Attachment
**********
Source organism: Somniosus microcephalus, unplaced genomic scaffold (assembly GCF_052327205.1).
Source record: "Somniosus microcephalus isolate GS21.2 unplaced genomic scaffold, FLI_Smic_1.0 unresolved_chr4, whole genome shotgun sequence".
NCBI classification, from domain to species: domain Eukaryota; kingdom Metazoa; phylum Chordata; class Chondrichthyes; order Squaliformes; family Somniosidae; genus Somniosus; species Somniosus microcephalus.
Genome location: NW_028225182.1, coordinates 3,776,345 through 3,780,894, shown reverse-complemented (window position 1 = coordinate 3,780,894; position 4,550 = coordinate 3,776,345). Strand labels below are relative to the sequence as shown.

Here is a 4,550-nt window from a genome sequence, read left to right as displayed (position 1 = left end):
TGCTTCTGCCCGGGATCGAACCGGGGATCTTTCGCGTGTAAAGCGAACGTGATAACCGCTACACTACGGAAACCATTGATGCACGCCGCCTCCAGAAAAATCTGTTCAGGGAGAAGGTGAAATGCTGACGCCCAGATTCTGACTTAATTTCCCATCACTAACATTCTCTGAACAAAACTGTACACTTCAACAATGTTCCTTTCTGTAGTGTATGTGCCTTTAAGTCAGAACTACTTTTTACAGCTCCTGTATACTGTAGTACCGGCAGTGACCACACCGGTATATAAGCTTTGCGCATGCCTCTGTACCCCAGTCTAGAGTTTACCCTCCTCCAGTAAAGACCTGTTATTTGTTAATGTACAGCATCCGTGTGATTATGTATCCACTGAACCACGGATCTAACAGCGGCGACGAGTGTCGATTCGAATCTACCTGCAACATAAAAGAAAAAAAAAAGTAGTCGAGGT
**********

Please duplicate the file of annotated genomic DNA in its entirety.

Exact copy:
Source organism: Somniosus microcephalus, unplaced genomic scaffold (assembly GCF_052327205.1).
Source record: "Somniosus microcephalus isolate GS21.2 unplaced genomic scaffold, FLI_Smic_1.0 unresolved_chr4, whole genome shotgun sequence".
NCBI classification, from domain to species: domain Eukaryota; kingdom Metazoa; phylum Chordata; class Chondrichthyes; order Squaliformes; family Somniosidae; genus Somniosus; species Somniosus microcephalus.
Genome location: NW_028225182.1, coordinates 3,776,345 through 3,780,894, shown reverse-complemented (window position 1 = coordinate 3,780,894; position 4,550 = coordinate 3,776,345). Strand labels below are relative to the sequence as shown.

Here is a 4,550-nt window from a genome sequence, read left to right as displayed (position 1 = left end):
TGCTTCTGCCCGGGATCGAACCGGGGATCTTTCGCGTGTAAAGCGAACGTGATAACCGCTACACTACGGAAACCATTGATGCACGCCGCCTCCAGAAAAATCTGTTCAGGGAGAAGGTGAAATGCTGACGCCCAGATTCTGACTTAATTTCCCATCACTAACATTCTCTGAACAAAACTGTACACTTCAACAATGTTCCTTTCTGTAGTGTATGTGCCTTTAAGTCAGAACTACTTTTTACAGCTCCTGTATACTGTAGTACCGGCAGTGACCACACCGGTATATAAGCTTTGCGCATGCCTCTGTACCCCAGTCTAGAGTTTACCCTCCTCCAGTAAAGACCTGTTATTTGTTAATGTACAGCATCCGTGTGATTATGTATCCACTGAACCACGGATCTAACAGCGGCGACGAGTGTCGATTCGAATCTACCTGCAACATAAAAGAAAAAAAAAAGTAGTCGAGGT